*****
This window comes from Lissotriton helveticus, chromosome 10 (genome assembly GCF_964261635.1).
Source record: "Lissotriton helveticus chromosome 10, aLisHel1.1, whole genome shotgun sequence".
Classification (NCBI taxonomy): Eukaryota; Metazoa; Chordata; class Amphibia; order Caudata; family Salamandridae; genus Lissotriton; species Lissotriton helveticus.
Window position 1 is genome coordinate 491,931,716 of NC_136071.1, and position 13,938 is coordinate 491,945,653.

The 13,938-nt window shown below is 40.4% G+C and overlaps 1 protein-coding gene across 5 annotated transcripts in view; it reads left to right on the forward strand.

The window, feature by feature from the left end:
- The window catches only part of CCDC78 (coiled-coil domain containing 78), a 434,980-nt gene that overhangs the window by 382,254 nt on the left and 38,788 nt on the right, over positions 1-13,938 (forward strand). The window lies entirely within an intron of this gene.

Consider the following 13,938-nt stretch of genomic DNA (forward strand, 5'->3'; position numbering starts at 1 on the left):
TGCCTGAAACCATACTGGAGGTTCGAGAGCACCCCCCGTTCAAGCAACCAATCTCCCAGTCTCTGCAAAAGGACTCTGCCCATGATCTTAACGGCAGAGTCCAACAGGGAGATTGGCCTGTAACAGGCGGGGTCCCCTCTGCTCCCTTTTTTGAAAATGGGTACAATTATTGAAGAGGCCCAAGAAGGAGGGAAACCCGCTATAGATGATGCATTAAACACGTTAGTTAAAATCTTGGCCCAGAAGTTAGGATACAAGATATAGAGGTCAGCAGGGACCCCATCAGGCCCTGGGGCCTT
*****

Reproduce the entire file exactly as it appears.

This window comes from Lissotriton helveticus, chromosome 10 (genome assembly GCF_964261635.1).
Source record: "Lissotriton helveticus chromosome 10, aLisHel1.1, whole genome shotgun sequence".
Classification (NCBI taxonomy): Eukaryota; Metazoa; Chordata; class Amphibia; order Caudata; family Salamandridae; genus Lissotriton; species Lissotriton helveticus.
Window position 1 is genome coordinate 491,931,716 of NC_136071.1, and position 13,938 is coordinate 491,945,653.

The 13,938-nt window shown below is 40.4% G+C and overlaps 1 protein-coding gene across 5 annotated transcripts in view; it reads left to right on the forward strand.

The window, feature by feature from the left end:
- The window catches only part of CCDC78 (coiled-coil domain containing 78), a 434,980-nt gene that overhangs the window by 382,254 nt on the left and 38,788 nt on the right, over positions 1-13,938 (forward strand). The window lies entirely within an intron of this gene.

Consider the following 13,938-nt stretch of genomic DNA (forward strand, 5'->3'; position numbering starts at 1 on the left):
TGCCTGAAACCATACTGGAGGTTCGAGAGCACCCCCCGTTCAAGCAACCAATCTCCCAGTCTCTGCAAAAGGACTCTGCCCATGATCTTAACGGCAGAGTCCAACAGGGAGATTGGCCTGTAACAGGCGGGGTCCCCTCTGCTCCCTTTTTTGAAAATGGGTACAATTATTGAAGAGGCCCAAGAAGGAGGGAAACCCGCTATAGATGATGCATTAAACACGTTAGTTAAAATCTTGGCCCAGAAGTTAGGATACAAGATATAGAGGTCAGCAGGGACCCCATCAGGCCCTGGGGCCTT